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Does anyone know what is the difference between a Leviton 16252-WS outlet versus a 16252-W? The "WS" version sells for 4.99 at Home Depot (http://www.homedepot.com/p/Leviton-Decora-Plus-15-Amp-Duplex-Outlet-White-R62-16252-0WS/100191324?keyword=16252-0ws) while the "W" version sells for 2.91 at an online wholesale store (http://www.westsidewholesale.com/leviton-16252-w.html).

Was wondering if they are the same.

Background context: I'm attempting to replace many of our home's outlets and came into this issue. I've originally purchased standard Leviton 15A-125v outlets, and it worked perfectly for first of few of the outlets I plan to replace. However, I also encountered many outlets where the wires seem to be too thick to fit into the standard outlets. I went back to Home Depot and was pointed to "heavy duty" outlets that have a larger wire holes, but the price is more than twice of the standard version. Considering I need to replace ~30 outlets, this would be quite the hit on my wallet. I couldn't find anything about the "WS" version anywhere online, including the official site, but found "W" version which is considerably cheaper.

Edit: I wasn't expecting a reply but still did sent an email to Leviton, and they responded today! According to the person on email, the two models I've listed above are identical. He seems to imply the ending characters on the product number are per retailer.

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    This is purely opinion i'm providing, but the "stab-in" type fixtures are TERRIBLE and are quite unsafe in the long term. Metal expands and contracts when it changes temperature, over time the wires can and will work themselves out of the stabbed-in ports on the back of the cheap devices. Buy a box of 10 of the heavy duty type and they should cost a bit less. – cathode Apr 14 '15 at 6:32
  • Thanks cathode! I had no idea. See my comment below in response to Speedy's answer. I thought the holes "should have fitted" and were the preferred method. Not surprisingly, I was wrong! (edit: did you mean "tamper resist" when you said "heavy duty"? The heavy duty receptacles actually provides bigger stab holes, and they did not come in boxes of 10.) – nutella Apr 14 '15 at 19:34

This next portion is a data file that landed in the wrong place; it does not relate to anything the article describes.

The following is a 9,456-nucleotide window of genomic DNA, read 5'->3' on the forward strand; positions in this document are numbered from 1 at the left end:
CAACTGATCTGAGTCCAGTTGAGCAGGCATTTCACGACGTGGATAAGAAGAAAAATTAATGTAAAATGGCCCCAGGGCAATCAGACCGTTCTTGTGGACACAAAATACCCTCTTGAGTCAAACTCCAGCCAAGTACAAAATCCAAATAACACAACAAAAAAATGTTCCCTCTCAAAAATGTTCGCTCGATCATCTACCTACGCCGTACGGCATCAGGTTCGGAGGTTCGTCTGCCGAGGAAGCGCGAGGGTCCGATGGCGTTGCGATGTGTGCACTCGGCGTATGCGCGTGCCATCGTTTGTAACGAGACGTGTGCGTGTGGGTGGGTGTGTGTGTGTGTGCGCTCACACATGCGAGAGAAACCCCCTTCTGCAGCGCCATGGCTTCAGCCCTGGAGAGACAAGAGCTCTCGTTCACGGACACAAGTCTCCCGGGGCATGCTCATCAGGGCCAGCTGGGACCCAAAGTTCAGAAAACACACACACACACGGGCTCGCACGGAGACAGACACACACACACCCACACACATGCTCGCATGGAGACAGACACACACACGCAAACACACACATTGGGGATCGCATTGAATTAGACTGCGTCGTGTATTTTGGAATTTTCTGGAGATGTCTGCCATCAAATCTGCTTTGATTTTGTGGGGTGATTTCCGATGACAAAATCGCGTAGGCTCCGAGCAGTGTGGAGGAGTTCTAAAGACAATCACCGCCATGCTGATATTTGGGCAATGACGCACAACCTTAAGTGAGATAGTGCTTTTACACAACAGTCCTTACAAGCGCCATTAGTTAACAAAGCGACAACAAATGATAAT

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16252-0WS is a "heavy duty" "Decora Plus" version of the 16252. The "W" simply means white.

If your home is wired with plastic boxes, or even has ground tails to the receptacles already, then the self-grounding devices are not needed/wanted. You'd just be spending more money for no reason. You should however use TR, or tamper resistant, receptacles.

These are what you are looking for: http://www.homedepot.com/p/Leviton-Decora-15-Amp-Tamper-Resistant-Duplex-Outlet-White-10-Pack-M22-T5325-WMP/100684055

  • Thanks! I did begin the process by purchasing the TR outlets. What confused me were the thick wires that did not "stab-in." I guess in my mind, I thought the "stab-in" method should fit, and when it didn't, it meant I picked the wrong outlet. Time to make returns I guess. Thanks again! – nutella Apr 14 '15 at 19:33
  • Ah, yes. The backstab function while highly unreliable is still code acceptable, but now only for #14. They stopped allowing #12 quite a few years ago. – Speedy Petey Apr 15 '15 at 11:07
  • Good to know! I'm really glad I asked this question then. – nutella Apr 15 '15 at 15:58
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The standard and heavy duty are both 15 amp. The standard outlet has back wire contact holes for 14 ga. It is a leaf spring friction edge contact that will fatigue and can work loose over time. The heavy duty 15 amp outlet is specifically marked back-wire. The wire insert holes are larger to accept 12 ga. The contact is a heavier jaw clamp forced down by a screw.

If the standard screw contacts are used, both standard and heavy duty are equivalent. The heavy duty version just allows 12 ga back-wire installation that is reliable with screw clamp contacts.

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